NHIF reforms should not impair private medical insurance

Currently, NHIF pays only a limited amount for the hospital bed and some procedures.

By Ashok Shah CEO of The Apollo Group

Good health is an essential ingredient for economic development. A nation cannot develop unless its citizens are healthy. It is for this reason, we believe, that the Government of Kenya is making sustained efforts to ensure access to quality universal health care (UHC) for all.

Alongside interventions for setting up infrastructure and equipping medical facilities in Kenya, attention has also been directed towards ensuring healthcare is affordable to everyone. In this respect, health, also referred to as medical insurance currently offered as a product by a number of reputable insurance companies has been an effective cushion.

By having medical insurance, individuals and their dependants, are assured of medical attention when unwell.  It is essential to build a healthy nation and to provide a sense of comfort and peace of mind. Medical insurance is intended to shield individuals and families from the economic shocks that come with serious, prolonged and critical illnesses.

Over the years, efforts have been made towards expanding health insurance coverage and penetration. We have the government run National Health Insurance Fund (NHIF) and private medical insurers. The Insurance Regulatory Authority (IRA) estimates the medical insurance class accounted for 34.4 per cent of the industry’s gross premium income for general insurance during the fourth quarter of 2020 alone.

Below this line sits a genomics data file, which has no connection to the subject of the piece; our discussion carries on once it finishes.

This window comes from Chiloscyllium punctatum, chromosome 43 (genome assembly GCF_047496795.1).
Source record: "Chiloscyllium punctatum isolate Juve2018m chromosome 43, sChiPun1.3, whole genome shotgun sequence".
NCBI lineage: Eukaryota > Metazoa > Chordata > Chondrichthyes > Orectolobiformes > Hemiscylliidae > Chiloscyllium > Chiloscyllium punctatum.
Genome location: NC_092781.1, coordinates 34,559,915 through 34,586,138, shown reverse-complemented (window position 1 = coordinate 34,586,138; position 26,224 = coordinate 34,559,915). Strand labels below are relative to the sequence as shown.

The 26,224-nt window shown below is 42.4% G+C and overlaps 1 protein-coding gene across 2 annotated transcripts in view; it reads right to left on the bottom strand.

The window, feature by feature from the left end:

The low penetration can be attributed to the fact that Health Care in Kenya has two main providers.  The Public Hospitals and the Private Hospitals.  Private Hospitals offer quality services but the cost of treatment is relatively high and beyond the reach of most needy consumers. Therefore, there is a genuine need for good medical insurance to make these treatments affordable.

In an effort to deliver universal healthcare coverage, as envisioned under the Big Four Agenda, the Government of Kenya has initiated reforms in NHIF.  According to many health experts who have participated in a discourse on the issue, the amendment bill before Parliament unfortunately risks doing more harm than good to the provision of universal health care in the country as envisaged.

The need to reform NHIF to make it more effective in enhancing access to healthcare is indisputable. However, it should be done in a manner that does not reverse gains made. The National Hospital Insurance Fund (Amendment) Bill, aims to insert a new Section; 15A to making it mandatory for any person who has attained the age of 18 years to register as a member of the Fund. The fund has also changed its benefits and rules so abruptly and frequently that it disadvantages its clients.  An example of these changes is NHIF’s decision to stop benefits during the Covid-19 Pandemic.  NHIF stopped paying for any Covid-19 related claims, a practice that negates the desire for universal health care.  In the meantime, private Health Insurers have continued to pay for these claims.  Indeed, APA has been paying all Covid-19 related claims to the full policy limit.

Currently, NHIF pays only a limited amount for the hospital bed and some procedures. It is treated as the primary cover, taking care of most costs in public and mission hospitals. The proposed amendments intend to change the model to one where insurers pay for costs first until exhaustion of the cover before NHIF kicks in. This will lead to an unequitable situation where the ill will find themselves being denied treatment.